This story is reprinted from material from Hexagon, with editorial changes made by Materials Today. The views expressed in this article do not necessarily represent those of Elsevier.
Bending oxides could find use in nuclear reactors
Carrying out maintenance tasks inside a nuclear plant puts severe strains on equipment, due to extreme temperatures that are hard for components to endure without degrading. Now, researchers at Massachusetts Institute of Technology (MIT) and elsewhere have come up with a radically new method for making actuators that can be used in such extremely hot environments.
The method relies on oxide materials similar to those used in many of today's rechargeable batteries, in that ions move in and out of the material during charging and discharging cycles. Whether the ions are lithium ions, in the case of lithium ion batteries, or oxygen ions, in the case of the oxide materials, their reversible motion causes the material to expand and contract.
Such expansion and contraction can be a major issue affecting the usable lifetime of a battery or fuel cell, as the repeated changes in volume can cause cracks to form, potentially leading to short-circuits or degraded performance. But for high-temperature actuators, these volume changes are a desired result rather than an unwelcome side effect.
The findings are described in a paper in Nature Materials by Jessica Swallow, an MIT graduate student, Krystyn Van Vliet, professor of materials science and engineering, Harry Tuller, professor of materials science and engineering, and five others.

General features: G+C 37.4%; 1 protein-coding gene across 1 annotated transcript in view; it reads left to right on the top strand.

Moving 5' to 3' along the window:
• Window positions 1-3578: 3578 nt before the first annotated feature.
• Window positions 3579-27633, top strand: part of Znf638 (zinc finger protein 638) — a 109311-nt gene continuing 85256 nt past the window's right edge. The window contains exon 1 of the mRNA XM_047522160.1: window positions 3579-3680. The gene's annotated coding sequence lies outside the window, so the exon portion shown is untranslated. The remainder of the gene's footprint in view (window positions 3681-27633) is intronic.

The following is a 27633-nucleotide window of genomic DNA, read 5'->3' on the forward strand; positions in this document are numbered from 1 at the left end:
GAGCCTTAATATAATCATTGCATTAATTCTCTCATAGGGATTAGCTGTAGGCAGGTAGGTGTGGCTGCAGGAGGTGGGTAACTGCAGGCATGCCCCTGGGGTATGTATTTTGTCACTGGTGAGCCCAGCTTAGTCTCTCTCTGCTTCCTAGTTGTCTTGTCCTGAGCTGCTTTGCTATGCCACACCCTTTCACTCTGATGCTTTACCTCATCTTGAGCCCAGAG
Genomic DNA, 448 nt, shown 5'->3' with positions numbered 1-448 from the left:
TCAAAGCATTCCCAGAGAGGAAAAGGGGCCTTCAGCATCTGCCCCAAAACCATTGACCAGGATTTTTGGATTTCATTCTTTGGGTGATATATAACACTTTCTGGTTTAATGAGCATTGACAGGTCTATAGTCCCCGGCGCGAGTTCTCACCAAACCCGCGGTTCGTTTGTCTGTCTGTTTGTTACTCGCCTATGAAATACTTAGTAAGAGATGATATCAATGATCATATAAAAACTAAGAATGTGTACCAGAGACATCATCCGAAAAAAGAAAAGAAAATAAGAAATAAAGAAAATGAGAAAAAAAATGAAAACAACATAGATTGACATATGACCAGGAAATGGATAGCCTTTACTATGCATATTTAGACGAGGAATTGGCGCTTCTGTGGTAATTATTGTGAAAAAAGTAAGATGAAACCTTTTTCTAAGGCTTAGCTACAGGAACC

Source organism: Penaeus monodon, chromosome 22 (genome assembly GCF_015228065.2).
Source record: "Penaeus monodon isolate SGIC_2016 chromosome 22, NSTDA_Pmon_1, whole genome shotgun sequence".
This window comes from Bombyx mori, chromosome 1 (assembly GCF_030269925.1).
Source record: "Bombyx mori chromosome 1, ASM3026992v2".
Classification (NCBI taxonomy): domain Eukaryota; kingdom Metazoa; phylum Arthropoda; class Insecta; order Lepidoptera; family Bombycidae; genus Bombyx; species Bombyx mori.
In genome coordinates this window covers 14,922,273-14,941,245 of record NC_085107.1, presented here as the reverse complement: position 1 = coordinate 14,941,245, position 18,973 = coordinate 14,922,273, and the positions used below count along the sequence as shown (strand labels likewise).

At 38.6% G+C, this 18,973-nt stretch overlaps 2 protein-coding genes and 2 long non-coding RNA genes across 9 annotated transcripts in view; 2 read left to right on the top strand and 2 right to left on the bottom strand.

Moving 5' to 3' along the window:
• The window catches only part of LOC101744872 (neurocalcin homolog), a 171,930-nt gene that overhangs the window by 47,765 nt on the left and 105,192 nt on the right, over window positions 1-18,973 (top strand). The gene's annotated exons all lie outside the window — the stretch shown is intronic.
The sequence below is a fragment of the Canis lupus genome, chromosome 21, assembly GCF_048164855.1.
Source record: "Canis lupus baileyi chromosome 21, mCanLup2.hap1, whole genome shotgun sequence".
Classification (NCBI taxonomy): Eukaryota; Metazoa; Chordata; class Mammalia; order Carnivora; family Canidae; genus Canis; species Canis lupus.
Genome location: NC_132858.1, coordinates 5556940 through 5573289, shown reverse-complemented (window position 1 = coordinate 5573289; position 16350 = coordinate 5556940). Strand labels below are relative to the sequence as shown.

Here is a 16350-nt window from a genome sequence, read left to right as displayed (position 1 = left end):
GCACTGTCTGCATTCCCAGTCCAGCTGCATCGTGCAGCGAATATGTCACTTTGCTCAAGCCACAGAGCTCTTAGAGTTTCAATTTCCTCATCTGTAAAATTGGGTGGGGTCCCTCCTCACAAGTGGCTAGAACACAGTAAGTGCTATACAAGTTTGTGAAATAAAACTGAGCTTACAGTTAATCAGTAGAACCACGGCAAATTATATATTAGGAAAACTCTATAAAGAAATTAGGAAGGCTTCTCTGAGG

"The most interesting thing about these materials is that they function at temperatures above 500°C," Swallow explains. That suggests that their predictable bending motions could be harnessed, for example, for maintenance robotics inside a nuclear reactor, or actuators inside jet engines or spacecraft engines.
By coupling these oxide materials with other materials whose dimensions remain constant, it would be possible to make actuators that bend when the oxide expands or contracts. This action is similar to the way bimetallic strips work in thermostats, where heating causes one metal to expand more than another that is bonded to it, leading the bonded strip to bend. For these tests, the researchers used a material called praseodymium-doped cerium oxide (PCO).
Conventional materials that move in response to electric charge, such as piezoelectric devices, don't work nearly as well at such high temperatures, so these new materials could open up a new field of high-temperature sensors and actuators. Such devices could be used, for example, to open and close valves in hot environments, the researchers say.
According to Van Vliet, this finding was made possible by a high-resolution, probe-based mechanical measurement system for high-temperature conditions that she and her co-workers have developed over the years. The system provides "precision measurements of material motion that here relate directly to oxygen levels," she says, allowing the researchers to measure exactly how the oxygen is cycling in and out of the metal oxide.
To make these measurements, the scientists begin by depositing a thin layer of metal oxide on a substrate and then use the detection system, which can measure small displacements on a scale of nanometers. "These materials are special," she says, "because they 'breathe' oxygen in and out, and change volume, and that causes the substrate to bend."
While they demonstrated this process using PCO, the researchers say the findings could apply broadly to a variety of oxide materials, and even to other kinds of ions in addition to oxygen, moving in and out of the oxide layer.